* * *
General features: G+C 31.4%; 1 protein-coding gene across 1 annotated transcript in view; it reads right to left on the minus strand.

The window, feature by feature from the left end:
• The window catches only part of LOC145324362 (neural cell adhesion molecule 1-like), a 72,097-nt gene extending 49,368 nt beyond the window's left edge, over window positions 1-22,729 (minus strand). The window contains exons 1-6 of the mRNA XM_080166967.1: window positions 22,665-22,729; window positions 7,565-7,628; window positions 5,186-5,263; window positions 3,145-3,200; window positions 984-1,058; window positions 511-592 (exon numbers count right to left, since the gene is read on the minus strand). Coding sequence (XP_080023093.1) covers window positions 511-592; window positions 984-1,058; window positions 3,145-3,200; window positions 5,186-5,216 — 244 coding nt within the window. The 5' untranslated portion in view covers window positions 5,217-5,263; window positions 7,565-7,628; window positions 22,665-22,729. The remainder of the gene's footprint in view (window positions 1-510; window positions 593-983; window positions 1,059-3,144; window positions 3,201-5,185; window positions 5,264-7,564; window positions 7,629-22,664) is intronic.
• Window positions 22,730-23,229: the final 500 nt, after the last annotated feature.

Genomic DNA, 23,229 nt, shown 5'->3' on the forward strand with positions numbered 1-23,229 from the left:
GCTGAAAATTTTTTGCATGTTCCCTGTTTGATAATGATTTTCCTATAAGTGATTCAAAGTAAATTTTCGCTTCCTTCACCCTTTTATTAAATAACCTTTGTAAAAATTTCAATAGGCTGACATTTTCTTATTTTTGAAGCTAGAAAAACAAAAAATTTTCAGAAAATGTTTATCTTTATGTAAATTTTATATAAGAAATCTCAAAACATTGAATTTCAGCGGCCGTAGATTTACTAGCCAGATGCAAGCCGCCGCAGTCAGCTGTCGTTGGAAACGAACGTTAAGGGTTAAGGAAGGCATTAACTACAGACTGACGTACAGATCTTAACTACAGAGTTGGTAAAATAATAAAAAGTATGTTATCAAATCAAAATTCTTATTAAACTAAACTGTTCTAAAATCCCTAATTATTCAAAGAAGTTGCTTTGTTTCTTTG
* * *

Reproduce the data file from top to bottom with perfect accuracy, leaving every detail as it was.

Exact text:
General features: G+C 31.4%; 1 protein-coding gene across 1 annotated transcript in view; it reads right to left on the minus strand.

The window, feature by feature from the left end:
• The window catches only part of LOC145324362 (neural cell adhesion molecule 1-like), a 72,097-nt gene extending 49,368 nt beyond the window's left edge, over window positions 1-22,729 (minus strand). The window contains exons 1-6 of the mRNA XM_080166967.1: window positions 22,665-22,729; window positions 7,565-7,628; window positions 5,186-5,263; window positions 3,145-3,200; window positions 984-1,058; window positions 511-592 (exon numbers count right to left, since the gene is read on the minus strand). Coding sequence (XP_080023093.1) covers window positions 511-592; window positions 984-1,058; window positions 3,145-3,200; window positions 5,186-5,216 — 244 coding nt within the window. The 5' untranslated portion in view covers window positions 5,217-5,263; window positions 7,565-7,628; window positions 22,665-22,729. The remainder of the gene's footprint in view (window positions 1-510; window positions 593-983; window positions 1,059-3,144; window positions 3,201-5,185; window positions 5,264-7,564; window positions 7,629-22,664) is intronic.
• Window positions 22,730-23,229: the final 500 nt, after the last annotated feature.

Genomic DNA, 23,229 nt, shown 5'->3' on the forward strand with positions numbered 1-23,229 from the left:
GCTGAAAATTTTTTGCATGTTCCCTGTTTGATAATGATTTTCCTATAAGTGATTCAAAGTAAATTTTCGCTTCCTTCACCCTTTTATTAAATAACCTTTGTAAAAATTTCAATAGGCTGACATTTTCTTATTTTTGAAGCTAGAAAAACAAAAAATTTTCAGAAAATGTTTATCTTTATGTAAATTTTATATAAGAAATCTCAAAACATTGAATTTCAGCGGCCGTAGATTTACTAGCCAGATGCAAGCCGCCGCAGTCAGCTGTCGTTGGAAACGAACGTTAAGGGTTAAGGAAGGCATTAACTACAGACTGACGTACAGATCTTAACTACAGAGTTGGTAAAATAATAAAAAGTATGTTATCAAATCAAAATTCTTATTAAACTAAACTGTTCTAAAATCCCTAATTATTCAAAGAAGTTGCTTTGTTTCTTTG